The dados are easy to cut with a skill saw (multiple passes and clean up with a chisel), but they will take some strength out of the beams, so make sure you know your snow loads and size them accordingly. You have a decent pitch on your roof, so I wouldn’t think that you would have to go too crazy.

Consider using rough cut timbers and rafters oversizing all the members, as nothing looks as awkward as a “skinny” TF.

The brackets suggested are quite strong, and especially good for wind loads that will tend to lift the roof off of it’s supports, but to be hones, you would probably be fine toe nailing them with 16 P spikes. But where’s the fun in that.

-- Pine is fine, but Oak's no joke!

View Tideline77's profile

Tideline77

58 posts in 231 days


#15 posted 06-10-2016 05:50 PM

it sounds to me like you only need basic wood framing knowledge for what your building, if your not using oversized framing members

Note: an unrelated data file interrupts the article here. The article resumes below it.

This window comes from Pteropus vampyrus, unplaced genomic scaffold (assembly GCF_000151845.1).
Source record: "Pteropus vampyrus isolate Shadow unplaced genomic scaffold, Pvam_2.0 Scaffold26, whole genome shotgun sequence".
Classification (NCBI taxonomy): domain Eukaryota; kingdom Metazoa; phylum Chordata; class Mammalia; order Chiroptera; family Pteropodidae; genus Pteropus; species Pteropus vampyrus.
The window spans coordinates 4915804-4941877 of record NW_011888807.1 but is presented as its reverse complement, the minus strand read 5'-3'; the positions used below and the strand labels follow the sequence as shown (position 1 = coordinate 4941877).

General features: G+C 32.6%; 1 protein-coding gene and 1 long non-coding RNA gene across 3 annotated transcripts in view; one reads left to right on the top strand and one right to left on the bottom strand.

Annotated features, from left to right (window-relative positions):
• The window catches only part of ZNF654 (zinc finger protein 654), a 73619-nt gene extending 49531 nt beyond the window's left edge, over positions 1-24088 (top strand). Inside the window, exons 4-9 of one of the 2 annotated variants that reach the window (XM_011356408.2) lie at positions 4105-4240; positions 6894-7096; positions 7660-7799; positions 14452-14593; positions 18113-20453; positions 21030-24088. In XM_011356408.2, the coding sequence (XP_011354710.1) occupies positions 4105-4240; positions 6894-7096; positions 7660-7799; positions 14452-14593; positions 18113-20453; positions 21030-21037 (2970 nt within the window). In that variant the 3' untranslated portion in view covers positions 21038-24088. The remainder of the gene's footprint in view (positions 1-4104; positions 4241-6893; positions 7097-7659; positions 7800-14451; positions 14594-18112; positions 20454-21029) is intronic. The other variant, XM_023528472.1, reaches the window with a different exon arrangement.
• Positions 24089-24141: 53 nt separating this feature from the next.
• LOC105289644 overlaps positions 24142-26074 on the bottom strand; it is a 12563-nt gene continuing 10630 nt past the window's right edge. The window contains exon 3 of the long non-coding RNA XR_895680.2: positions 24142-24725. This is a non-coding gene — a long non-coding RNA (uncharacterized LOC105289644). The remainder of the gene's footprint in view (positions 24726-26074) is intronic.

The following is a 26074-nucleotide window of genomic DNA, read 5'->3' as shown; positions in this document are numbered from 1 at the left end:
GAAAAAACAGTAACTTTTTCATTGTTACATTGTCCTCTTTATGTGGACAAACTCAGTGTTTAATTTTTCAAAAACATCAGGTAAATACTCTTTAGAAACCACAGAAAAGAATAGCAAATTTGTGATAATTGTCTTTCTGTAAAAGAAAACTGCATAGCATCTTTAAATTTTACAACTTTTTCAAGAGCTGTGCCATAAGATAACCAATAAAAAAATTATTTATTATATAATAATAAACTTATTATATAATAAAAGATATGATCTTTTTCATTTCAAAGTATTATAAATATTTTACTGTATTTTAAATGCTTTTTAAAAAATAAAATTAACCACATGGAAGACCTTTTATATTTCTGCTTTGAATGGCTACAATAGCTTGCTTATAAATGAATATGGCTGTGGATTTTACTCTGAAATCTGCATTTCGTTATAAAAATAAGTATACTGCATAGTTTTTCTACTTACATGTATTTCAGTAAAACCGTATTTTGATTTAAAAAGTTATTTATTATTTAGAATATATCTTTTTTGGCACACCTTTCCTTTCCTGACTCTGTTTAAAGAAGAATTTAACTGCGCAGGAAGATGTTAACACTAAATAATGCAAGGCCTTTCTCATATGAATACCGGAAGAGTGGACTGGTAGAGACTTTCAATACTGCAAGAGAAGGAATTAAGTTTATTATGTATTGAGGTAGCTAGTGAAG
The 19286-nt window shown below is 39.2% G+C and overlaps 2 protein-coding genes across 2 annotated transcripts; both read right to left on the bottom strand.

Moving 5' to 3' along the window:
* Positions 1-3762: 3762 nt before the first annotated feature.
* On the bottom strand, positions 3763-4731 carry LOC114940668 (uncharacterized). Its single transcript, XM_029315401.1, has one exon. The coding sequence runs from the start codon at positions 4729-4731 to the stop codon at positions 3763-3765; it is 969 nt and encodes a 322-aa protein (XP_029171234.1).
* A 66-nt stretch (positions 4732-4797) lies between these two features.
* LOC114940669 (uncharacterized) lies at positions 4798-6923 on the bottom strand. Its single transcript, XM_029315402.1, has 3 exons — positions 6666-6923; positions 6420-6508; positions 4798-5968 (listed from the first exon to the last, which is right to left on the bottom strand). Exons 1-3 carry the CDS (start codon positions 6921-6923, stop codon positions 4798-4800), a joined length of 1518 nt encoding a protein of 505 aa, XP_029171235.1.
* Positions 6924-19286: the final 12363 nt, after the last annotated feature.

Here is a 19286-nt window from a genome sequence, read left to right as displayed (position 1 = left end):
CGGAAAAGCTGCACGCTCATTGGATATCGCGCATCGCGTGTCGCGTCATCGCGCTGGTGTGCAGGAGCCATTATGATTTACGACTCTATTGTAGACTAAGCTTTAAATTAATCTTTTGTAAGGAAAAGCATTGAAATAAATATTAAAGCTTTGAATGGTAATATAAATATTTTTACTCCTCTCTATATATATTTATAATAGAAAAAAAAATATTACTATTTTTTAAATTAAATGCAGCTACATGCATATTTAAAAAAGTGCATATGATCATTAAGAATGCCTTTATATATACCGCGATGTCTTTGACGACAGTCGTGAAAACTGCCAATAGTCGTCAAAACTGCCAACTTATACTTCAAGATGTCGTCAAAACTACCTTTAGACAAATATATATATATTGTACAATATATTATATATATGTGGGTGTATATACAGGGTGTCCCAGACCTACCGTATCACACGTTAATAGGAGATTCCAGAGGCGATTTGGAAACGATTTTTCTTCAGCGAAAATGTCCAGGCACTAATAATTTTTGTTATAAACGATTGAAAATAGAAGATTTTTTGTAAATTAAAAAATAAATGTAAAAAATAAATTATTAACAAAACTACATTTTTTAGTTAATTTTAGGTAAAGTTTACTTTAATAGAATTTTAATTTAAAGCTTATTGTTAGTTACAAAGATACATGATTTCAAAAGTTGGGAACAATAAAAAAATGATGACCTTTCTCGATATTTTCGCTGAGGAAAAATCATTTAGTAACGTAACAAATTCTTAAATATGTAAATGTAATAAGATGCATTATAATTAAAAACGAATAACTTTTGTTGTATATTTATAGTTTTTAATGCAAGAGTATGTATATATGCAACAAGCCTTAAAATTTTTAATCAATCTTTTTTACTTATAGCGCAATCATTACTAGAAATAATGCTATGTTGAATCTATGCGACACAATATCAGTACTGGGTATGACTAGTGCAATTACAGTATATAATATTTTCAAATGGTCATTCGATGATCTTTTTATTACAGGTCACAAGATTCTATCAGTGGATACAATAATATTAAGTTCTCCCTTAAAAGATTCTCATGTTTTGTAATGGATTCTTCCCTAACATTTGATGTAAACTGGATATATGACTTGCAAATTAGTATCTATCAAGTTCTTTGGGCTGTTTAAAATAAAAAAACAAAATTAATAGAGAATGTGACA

timber framing would be using large dimension beams and posts

you could use 6” x 6” posts and doubled 2×10” header beams and then 2×6” rafters

you could just thru bolt the header to a notched 6×6” post with 2 galvanized bolts on each post
a 2×6” rafter could be nailed or screwed to the 2×10’s

if your clear sheeting is corrugated you will need to user nailer strips across the rafters

so the corrugations run the rake of the roof

these are not shown in your picture in the OP